Doctor of Philosophy
Baker, Jack, Ecotones and fire and the conservation of the endangered eastern bristlebird, Doctor of Philosophy thesis, , University of Wollongong, 1998. http://ro.uow.edu.au/theses/2090
Conserving Australia's rich biodiversity should begin with a concern for individual species. This thesis explores the issues of threatened species status, fire as a threatening process and the significance of bird habitat at ecotones, with a focus on the eastern bristlebird as a case study. The dominant issue of ecotones is explored in relation to bird populations and heath-wood edges.
The biological status of the eastern bristlebird was clear by 1997. It was estimated that there were fewer than 2 000 individuals occupying less than 120 km2 . Their range covered 1 400 km from Conondale Range, south-eastern Queensland, to Croajingolong in north-eastern Victoria. They were confined to three disjunct regions. The 6-9 northern populations were on the brink of regional extinction. There was one small widely spread southern population at Nadgee-Croajingolong. The central populations were contained in two main areas, Barren Grounds-Budderoo and Bherwerre Peninsula, Jervis Bay, with possibly a few small fragments at Morton-Red Rocks. The fragmentation and decline that were probably ongoing for millennia, have apparently been hastened by European settlement.
The legal status of the eastern bristlebird is currently (1998) Endangered in Queensland (Nature Conservation (Wildlife) Regulation 1994 of the Nature Conservation Act 1992), Endangered in NSW (Final Determination under the NSW Threatened Species Conservation Act 1995, gazetted 31 January 1997 ), Endangered in Victoria (Flora and Fauna Guarantee Act 1988 as amended (CNR 1995)) and Endangered nationally (Endangered Species Protection Act 1992 as amended 1 June 1998).
Fire has been a feature of eastern bristlebird habitat in the regions where the species currently occurs. This thesis documents evidence to suggest that fire has caused the loss of populations in prehistoric, historic and recent times. By contrast, at Barren Grounds, in the absence of fire during 1992-7, the population almost doubled. There was a short to medium-term trend of density increasing from zero or low density immediately after fire, recovering to a plateau of approximately 2 birds per 5 ha, 10 years after fire. There was some evidence that the extent of a fire and the availability of fire refugia are important factors in the recovery of populations after fire. Eastern bristlebirds can occur and breed in relatively long-unburnt habitat, for example, at Nadgee, in habitat with fire-age older than 24 years.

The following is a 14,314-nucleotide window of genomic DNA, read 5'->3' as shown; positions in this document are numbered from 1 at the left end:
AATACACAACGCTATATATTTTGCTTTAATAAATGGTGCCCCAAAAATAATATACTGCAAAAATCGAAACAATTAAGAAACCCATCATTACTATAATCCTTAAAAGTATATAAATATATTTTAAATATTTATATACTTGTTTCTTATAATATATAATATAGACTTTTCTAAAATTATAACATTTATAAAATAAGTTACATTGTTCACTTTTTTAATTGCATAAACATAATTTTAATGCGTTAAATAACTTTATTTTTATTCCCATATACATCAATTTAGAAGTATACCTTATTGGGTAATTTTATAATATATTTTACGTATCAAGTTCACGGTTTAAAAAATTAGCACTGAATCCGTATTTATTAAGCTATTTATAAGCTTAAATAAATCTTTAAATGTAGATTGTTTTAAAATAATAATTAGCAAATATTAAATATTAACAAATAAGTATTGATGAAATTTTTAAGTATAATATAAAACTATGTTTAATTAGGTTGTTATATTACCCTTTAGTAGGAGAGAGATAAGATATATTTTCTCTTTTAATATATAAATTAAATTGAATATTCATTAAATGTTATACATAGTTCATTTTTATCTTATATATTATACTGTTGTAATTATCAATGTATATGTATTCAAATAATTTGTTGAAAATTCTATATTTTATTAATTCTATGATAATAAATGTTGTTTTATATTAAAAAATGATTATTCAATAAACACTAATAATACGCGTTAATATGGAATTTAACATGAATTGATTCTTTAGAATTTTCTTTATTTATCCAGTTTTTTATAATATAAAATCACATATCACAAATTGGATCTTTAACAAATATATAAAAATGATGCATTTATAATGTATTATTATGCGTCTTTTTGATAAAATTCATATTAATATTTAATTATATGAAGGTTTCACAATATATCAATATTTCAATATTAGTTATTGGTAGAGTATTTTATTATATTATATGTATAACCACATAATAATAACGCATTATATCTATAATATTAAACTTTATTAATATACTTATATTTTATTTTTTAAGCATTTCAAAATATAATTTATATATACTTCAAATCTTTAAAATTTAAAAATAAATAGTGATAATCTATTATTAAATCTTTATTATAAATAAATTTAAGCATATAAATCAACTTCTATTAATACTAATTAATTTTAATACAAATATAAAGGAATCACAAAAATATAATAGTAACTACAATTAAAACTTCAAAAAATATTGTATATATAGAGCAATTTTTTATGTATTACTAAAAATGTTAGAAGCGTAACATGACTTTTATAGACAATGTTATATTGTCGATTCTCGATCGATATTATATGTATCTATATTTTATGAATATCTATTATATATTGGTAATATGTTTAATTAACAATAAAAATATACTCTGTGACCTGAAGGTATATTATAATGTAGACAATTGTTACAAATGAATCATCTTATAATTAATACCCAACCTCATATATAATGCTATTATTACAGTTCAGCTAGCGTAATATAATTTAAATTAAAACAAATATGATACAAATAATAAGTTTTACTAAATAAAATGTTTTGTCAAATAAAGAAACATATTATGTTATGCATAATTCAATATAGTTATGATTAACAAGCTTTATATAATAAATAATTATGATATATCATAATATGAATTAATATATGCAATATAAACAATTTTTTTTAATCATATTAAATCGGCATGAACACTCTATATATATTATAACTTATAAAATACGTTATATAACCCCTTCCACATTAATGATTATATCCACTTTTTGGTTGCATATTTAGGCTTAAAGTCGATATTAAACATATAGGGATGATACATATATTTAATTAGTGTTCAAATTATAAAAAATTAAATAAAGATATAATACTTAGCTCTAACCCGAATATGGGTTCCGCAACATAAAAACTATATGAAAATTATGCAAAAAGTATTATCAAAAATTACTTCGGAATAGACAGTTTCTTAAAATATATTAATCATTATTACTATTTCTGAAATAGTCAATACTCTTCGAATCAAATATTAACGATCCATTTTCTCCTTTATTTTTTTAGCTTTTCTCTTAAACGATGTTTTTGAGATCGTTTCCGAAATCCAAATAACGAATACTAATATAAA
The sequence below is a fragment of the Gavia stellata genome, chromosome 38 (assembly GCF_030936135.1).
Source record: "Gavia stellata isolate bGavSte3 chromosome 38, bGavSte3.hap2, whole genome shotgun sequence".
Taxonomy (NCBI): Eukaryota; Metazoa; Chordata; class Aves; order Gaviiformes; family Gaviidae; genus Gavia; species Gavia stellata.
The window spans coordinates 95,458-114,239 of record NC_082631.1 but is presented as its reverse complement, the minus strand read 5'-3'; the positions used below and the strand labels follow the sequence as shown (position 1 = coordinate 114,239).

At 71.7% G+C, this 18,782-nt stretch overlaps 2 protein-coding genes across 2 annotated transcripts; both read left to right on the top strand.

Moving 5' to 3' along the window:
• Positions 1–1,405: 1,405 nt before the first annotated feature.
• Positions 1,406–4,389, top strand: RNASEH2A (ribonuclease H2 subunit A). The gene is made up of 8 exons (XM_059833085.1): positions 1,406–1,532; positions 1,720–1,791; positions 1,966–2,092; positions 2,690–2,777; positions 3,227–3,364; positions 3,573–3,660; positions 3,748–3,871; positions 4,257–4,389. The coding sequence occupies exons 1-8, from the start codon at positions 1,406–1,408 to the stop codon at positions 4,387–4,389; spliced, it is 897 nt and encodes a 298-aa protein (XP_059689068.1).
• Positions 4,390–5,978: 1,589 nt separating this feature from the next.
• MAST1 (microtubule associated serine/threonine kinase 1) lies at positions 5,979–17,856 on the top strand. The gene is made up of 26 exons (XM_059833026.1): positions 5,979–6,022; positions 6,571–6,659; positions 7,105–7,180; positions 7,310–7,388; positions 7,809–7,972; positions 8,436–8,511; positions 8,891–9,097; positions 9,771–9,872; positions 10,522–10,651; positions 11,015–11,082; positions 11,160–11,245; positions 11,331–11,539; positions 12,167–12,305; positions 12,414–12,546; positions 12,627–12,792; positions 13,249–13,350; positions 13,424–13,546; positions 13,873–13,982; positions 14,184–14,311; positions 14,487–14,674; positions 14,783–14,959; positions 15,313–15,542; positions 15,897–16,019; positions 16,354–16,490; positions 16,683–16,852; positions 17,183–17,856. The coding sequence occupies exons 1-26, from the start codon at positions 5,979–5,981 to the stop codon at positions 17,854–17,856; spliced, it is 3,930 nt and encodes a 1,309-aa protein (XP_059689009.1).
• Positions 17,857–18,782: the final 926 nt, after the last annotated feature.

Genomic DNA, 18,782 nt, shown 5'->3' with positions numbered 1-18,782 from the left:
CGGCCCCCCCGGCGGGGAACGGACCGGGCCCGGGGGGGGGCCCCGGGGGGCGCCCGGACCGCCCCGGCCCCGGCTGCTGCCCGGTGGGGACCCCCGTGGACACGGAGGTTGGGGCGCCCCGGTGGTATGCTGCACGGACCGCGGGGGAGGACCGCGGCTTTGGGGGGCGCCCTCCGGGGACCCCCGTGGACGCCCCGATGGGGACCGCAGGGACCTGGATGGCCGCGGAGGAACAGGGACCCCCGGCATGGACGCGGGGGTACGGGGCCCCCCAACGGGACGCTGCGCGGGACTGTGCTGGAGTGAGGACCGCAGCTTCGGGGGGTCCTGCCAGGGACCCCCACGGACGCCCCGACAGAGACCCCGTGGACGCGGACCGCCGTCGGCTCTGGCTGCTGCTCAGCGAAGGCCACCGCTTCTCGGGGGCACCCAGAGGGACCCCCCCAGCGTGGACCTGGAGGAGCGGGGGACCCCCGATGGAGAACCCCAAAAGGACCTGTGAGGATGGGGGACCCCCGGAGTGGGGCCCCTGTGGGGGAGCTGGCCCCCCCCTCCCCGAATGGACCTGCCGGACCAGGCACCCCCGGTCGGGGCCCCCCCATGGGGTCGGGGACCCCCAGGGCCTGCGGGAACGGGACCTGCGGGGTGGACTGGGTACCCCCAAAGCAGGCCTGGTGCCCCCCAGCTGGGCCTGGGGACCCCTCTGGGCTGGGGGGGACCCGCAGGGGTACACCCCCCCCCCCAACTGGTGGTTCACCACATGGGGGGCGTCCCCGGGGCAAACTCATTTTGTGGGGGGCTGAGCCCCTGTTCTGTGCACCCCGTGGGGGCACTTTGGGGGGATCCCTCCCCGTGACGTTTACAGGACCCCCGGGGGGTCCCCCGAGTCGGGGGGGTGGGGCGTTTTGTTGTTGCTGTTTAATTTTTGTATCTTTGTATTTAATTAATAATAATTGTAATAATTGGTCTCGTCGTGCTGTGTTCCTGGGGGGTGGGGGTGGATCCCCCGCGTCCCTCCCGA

Two central theories have emerged from the concept of ecotones: "the edge effect" and "ecotonal species" (Odum 1958). Few studies have explored these concepts at natural edges between two contrasting vegetation communities. In the last decade, the eastern bristlebird has been called an ecotonal species, although Bramwell et al. (1992) have provided the only analytical test of this assertion. In the present thesis, bird populations across heath-wood edges were studied for evidence of edge effects and ecotonal species. When the ecotone was taken as a 50 m wide zone across the edge, there was no evidence for greater bird abundance or species richness at the ecotone. Rather, the general pattern was that the ecotone and the wood were similar and they had double the bird abundance and richness of the heath. There was an underlying pattern that the abundance and richness for the wood side of the edge were greatest at the ecotone and similarly the values for the heath side were greatest at the ecotone. However, this pattern was statistically significant only in one case. Bird abundance at the wood side of the ecotone was approximately 67% greater than in the wood. This was the strongest piece of evidence in the present study for the dogma of edge effect.
Bird species were categorized by Sisk and Margules (1993) according to whether they avoided or exploited habitat at edges between contrasting vegetation communities. I adapted their response models to describe the localized distribution patterns of the abundant species found across heath-wood edges. For 20 species, 45% fitted the model for ecotone ignorers, 35% fitted the model for ecotone exploiters and 20% fitted the model for ecotone avoiders. However, the pattern of specialization of bird species for the habitat on either side of the edge was more pronounced than the pattern of response to the ecotone. The eastern bristlebird fitted the model for a habitat generalist - ecotone exploiter but it was not restricted to the ecotone. There were no entirely ecotonal species at the heath-wood edges at Budderoo-Barren Grounds, Jervis Bay or Nadgee.
Past and present records show that the eastern bristlebird has been associated with most major vegetation communities in wetter parts of south-eastern Australia. Dense low cover was characteristic of all historic and recent eastern bristlebird habitat descriptions. This factor is common throughout the species' range in the various vegetation communities it inhabits. At Barren Grounds, layers of ground cover, low cover and tall shrub cover were shown to be important features which distinguished eastern bristlebird habitat from areas where bristlebirds were not detected. The species is often associated with heathland or heathy vegetation, however, its habitat specialization is not heath, it is dense low vegetation.